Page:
By Susan R. Pollack
Michigan’s Upper Peninsula, colloquially known as “da UP,” is the kind of place where beer comes with a side of snowshoeing, skiing and snowmobiling in winter, or hiking, biking, hunting, fishing, kayaking, rock-collecting or sightseeing in summer and fall.
These days, that beer increasingly is craft beer, and it’s barreling across the UP. Often small-batch brewed with fresh local ingredients — think blueberries, honey, maple syrup and more — these beers are hand-crafted with passion in a growing number of microbreweries and brewpubs.
From Ironwood’s Cold Iron Brewing on the Wisconsin border in the far western UP and Copper Harbor’s Brickside Brewery at the northern tip of the Keweenaw Peninsula, to Sault St. Marie’s Lockside Brewery and Soo Brewing Company in the east, the Upper Peninsula is now home to some two dozen craft beer breweries. And more are in the works.
“The UP is catching up with the rest of the state,” says Sherry Kepsel, membership manager for the Michigan Brewers Guild, with nearly 300 member-locations. “Five years ago, there were only a handful, but new ones keep popping up. I’ve been to most … and every single one I visited is down-to-earth, friendly and welcoming. And they make some really good beer.”
Most are clustered in college towns — namely Houghton, Marquette and Sault Ste. Marie — while others have sprung up in unlikely locales such as Alpha, the nation’s smallest village with a brewery (population: 136). Located in a one-time school bus garage, Alpha Michigan Brewing Company is making a name in the western UP with beers like Bears Cave IPA and Naughty School Girl Cream Ale.
Forty miles north in Kingsford, on the Wisconsin border, 51st State Brewing Company specializes in nano-batches of ales, lagers and what owner Jeff Brickey describes as “some wild and crazy fringe beers.” The family-run brewery, with a wood-fired pizza oven and board games, is near Iron Mountain, an international ski jump capital.
Farther north, the scenic Keweenaw Peninsula in Lake Superior, jumping-off point for Isle Royale National Park, delights craft beer buffs with four eclectic breweries, from cozy Brickside Brewery, with six beers on tap, to Houghton’s Keweenaw Brewing Company, a UP powerhouse with a dozen brews and multi-state distribution. Widely known for its Widow Maker Black Ale, KBC boasts a lively taproom and patio.
Nearby, Copper Country Brewery at The Library restaurant offers classics like Miner’s IPA and fruit-infused seasonals. In Calumet, at Red Jacket Brewing Company in the historic Michigan House Café, the 1906 ceiling mural draws visitors in — and the Oatmeal Espress Stout brings them back.
In the eastern UP near Paradise, inside a state park, charming Tahquamenon Falls Brewery & Pub serves a changing array of brews including Lumberjack Lager, Honey Brown and Porcupine Pale ales.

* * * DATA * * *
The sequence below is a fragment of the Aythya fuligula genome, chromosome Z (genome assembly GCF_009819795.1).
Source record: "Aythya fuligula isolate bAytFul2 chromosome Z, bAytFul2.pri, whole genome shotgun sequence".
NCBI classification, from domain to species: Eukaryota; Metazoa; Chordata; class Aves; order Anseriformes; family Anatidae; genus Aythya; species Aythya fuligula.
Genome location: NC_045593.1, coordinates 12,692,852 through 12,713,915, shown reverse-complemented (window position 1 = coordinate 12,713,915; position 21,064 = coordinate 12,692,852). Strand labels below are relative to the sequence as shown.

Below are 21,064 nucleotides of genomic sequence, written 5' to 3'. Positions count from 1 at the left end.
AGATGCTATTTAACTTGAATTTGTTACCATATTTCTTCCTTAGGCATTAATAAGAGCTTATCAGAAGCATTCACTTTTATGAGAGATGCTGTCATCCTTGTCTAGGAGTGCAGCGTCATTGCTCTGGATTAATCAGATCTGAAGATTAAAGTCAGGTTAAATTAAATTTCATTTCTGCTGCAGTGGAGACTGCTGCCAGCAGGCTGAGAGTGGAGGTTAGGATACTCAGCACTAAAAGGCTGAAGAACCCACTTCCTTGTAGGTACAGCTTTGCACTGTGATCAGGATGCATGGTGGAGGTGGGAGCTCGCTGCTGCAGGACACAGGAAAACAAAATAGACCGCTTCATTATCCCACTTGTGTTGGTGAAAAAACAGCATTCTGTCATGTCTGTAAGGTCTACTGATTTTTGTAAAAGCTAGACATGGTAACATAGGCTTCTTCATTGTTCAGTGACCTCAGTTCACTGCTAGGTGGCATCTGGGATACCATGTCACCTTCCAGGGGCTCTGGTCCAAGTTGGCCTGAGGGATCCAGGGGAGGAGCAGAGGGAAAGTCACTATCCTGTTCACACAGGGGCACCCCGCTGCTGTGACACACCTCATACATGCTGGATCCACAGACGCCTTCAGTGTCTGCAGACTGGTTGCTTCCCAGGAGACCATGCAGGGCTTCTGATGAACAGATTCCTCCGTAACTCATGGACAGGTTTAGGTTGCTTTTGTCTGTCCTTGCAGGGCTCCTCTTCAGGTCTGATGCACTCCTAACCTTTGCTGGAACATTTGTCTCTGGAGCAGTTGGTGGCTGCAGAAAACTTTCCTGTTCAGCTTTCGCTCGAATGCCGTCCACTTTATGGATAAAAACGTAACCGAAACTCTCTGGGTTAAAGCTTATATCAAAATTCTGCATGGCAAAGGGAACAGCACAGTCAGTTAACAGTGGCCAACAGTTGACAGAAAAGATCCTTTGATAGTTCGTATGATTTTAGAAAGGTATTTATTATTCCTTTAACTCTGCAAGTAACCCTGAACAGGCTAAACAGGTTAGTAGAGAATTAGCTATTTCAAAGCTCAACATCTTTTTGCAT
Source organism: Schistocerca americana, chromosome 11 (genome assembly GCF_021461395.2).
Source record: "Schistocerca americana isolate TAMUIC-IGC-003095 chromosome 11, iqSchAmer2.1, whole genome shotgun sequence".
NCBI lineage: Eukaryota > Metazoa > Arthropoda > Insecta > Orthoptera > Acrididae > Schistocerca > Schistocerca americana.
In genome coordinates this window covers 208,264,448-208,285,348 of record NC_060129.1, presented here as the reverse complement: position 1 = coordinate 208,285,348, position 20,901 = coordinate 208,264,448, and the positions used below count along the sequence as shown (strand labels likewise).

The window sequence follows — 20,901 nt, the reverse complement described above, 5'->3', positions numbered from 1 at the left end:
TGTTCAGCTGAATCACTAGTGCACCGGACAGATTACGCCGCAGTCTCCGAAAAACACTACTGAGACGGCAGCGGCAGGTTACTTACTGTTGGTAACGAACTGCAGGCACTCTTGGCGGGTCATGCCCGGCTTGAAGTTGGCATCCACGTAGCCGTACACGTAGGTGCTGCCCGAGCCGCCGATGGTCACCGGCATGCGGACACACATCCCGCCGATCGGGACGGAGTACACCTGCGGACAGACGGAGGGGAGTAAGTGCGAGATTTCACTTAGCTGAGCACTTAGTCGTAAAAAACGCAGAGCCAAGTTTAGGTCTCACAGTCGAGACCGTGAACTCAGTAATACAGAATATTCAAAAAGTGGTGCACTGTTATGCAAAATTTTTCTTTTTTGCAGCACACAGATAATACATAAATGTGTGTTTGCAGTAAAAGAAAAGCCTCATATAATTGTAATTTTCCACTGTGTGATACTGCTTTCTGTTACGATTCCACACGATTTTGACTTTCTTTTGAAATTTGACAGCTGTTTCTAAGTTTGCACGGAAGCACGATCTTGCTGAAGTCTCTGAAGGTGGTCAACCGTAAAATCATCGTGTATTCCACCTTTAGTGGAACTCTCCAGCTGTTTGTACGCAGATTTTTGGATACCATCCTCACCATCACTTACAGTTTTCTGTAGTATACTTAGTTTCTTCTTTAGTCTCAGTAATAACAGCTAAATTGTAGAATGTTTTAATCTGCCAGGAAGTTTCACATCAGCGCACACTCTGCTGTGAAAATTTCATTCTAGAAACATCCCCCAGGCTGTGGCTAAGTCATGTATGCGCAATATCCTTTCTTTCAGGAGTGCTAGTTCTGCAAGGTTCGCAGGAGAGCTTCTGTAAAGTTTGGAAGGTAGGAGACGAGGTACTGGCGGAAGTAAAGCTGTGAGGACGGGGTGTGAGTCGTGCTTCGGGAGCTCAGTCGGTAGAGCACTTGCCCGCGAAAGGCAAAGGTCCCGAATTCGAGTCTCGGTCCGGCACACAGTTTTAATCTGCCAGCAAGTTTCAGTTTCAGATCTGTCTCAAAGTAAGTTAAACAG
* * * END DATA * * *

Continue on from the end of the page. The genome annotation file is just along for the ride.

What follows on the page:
Marquette, on Lake Superior, has been a craft beer hotbed since 1995, when Marquette Harbor Brewery, one of Michigan’s first brewpubs, opened in The Vierling, an historic downtown restaurant. Favorites among 10 brews include blueberry wheat, Pine Mountain IPA and Nitro Stout.
Minutes away, in an old car dealership, Ore Dock Brewing Company exudes industrial chic, serving Reclamation IPA and other beers and Breakwater hard seltzers. Upstairs space hosts live music and comedy.
Near Northern Michigan University in a converted yellow house, Blackrocks Brewery is a lively indoor-outdoor spot with bike-parts décor and live music. Its craft brews, including Coconut Brown and 51K IPA, are distributed around Michigan and Wisconsin.
In neighboring Ishpeming, Cognition Brewing Company produces eclectic beers in the renovated, historic Mather Inn, host in 1959 to Hollywood stars filming “Anatomy of a Murder.”
Among the UP’s newest breweries, Barrel & Beam outside Marquette, specializes in bottle-conditioned farmhouse ales. Open since October in south Marquette, Drifa Brewing, with nine diverse offerings, is Michigan’s first cooperatively owned craft brewery. And Upper Peninsula Brewing Company will open soon in Negaunee.
Down in Escanaba, on the UP’s Lake Michigan side, Upper Hand Brewery offers a friendly, knotty-pine taproom with a lineup that includes Deer Camp, Laughing Fish and Yooper Ale. It was established in 2014 by Larry Bell, who launched world-famous Bell’s Brewery — and Michigan’s craft beer industry — 35 years ago.
On either side of Pictured Rocks National Lakeshore in the central UP, microbreweries in Grand Marais (Lake Superior Brewing Company at Dunes Saloon) and Munising (East Channel Brewing Company) cater to kayakers, mountain bikers and hikers. Try Itchee’s Pale Ale in Munising and the whitefish tacos, garlic parmesan popcorn and scotch eggs in Grand Marais.
The craft brewery industry is showing remarkable growth and staying power in all parts of Michigan, and the Upper Peninsula is a full participant in that growth trend.